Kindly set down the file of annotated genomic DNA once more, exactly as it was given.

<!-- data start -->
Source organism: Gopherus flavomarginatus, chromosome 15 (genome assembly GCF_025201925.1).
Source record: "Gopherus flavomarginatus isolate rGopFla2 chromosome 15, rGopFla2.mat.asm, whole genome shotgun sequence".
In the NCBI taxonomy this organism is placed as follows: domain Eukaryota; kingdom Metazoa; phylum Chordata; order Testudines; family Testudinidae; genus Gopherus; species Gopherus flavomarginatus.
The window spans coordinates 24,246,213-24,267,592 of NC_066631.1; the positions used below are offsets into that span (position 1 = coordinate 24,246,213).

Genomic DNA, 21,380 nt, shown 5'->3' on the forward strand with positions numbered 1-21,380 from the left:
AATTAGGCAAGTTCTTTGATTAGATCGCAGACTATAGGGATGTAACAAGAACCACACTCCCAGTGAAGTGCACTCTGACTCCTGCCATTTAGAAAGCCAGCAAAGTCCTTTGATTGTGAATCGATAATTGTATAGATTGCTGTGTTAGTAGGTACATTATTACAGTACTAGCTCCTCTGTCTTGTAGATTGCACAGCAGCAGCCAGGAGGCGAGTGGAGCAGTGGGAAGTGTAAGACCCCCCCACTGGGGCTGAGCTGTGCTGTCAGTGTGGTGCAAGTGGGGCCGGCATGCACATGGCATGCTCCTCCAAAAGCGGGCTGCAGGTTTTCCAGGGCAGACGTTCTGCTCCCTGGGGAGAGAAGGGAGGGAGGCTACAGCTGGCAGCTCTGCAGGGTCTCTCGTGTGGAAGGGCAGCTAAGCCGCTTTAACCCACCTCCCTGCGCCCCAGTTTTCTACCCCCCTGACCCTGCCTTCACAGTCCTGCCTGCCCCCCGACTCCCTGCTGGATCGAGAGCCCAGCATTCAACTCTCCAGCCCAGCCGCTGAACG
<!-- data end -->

Source organism: Gopherus flavomarginatus, chromosome 15 (genome assembly GCF_025201925.1).
Source record: "Gopherus flavomarginatus isolate rGopFla2 chromosome 15, rGopFla2.mat.asm, whole genome shotgun sequence".
In the NCBI taxonomy this organism is placed as follows: domain Eukaryota; kingdom Metazoa; phylum Chordata; order Testudines; family Testudinidae; genus Gopherus; species Gopherus flavomarginatus.
The window spans coordinates 24,246,213-24,267,592 of NC_066631.1; the positions used below are offsets into that span (position 1 = coordinate 24,246,213).

Genomic DNA, 21,380 nt, shown 5'->3' on the forward strand with positions numbered 1-21,380 from the left:
AATTAGGCAAGTTCTTTGATTAGATCGCAGACTATAGGGATGTAACAAGAACCACACTCCCAGTGAAGTGCACTCTGACTCCTGCCATTTAGAAAGCCAGCAAAGTCCTTTGATTGTGAATCGATAATTGTATAGATTGCTGTGTTAGTAGGTACATTATTACAGTACTAGCTCCTCTGTCTTGTAGATTGCACAGCAGCAGCCAGGAGGCGAGTGGAGCAGTGGGAAGTGTAAGACCCCCCCACTGGGGCTGAGCTGTGCTGTCAGTGTGGTGCAAGTGGGGCCGGCATGCACATGGCATGCTCCTCCAAAAGCGGGCTGCAGGTTTTCCAGGGCAGACGTTCTGCTCCCTGGGGAGAGAAGGGAGGGAGGCTACAGCTGGCAGCTCTGCAGGGTCTCTCGTGTGGAAGGGCAGCTAAGCCGCTTTAACCCACCTCCCTGCGCCCCAGTTTTCTACCCCCCTGACCCTGCCTTCACAGTCCTGCCTGCCCCCCGACTCCCTGCTGGATCGAGAGCCCAGCATTCAACTCTCCAGCCCAGCCGCTGAACG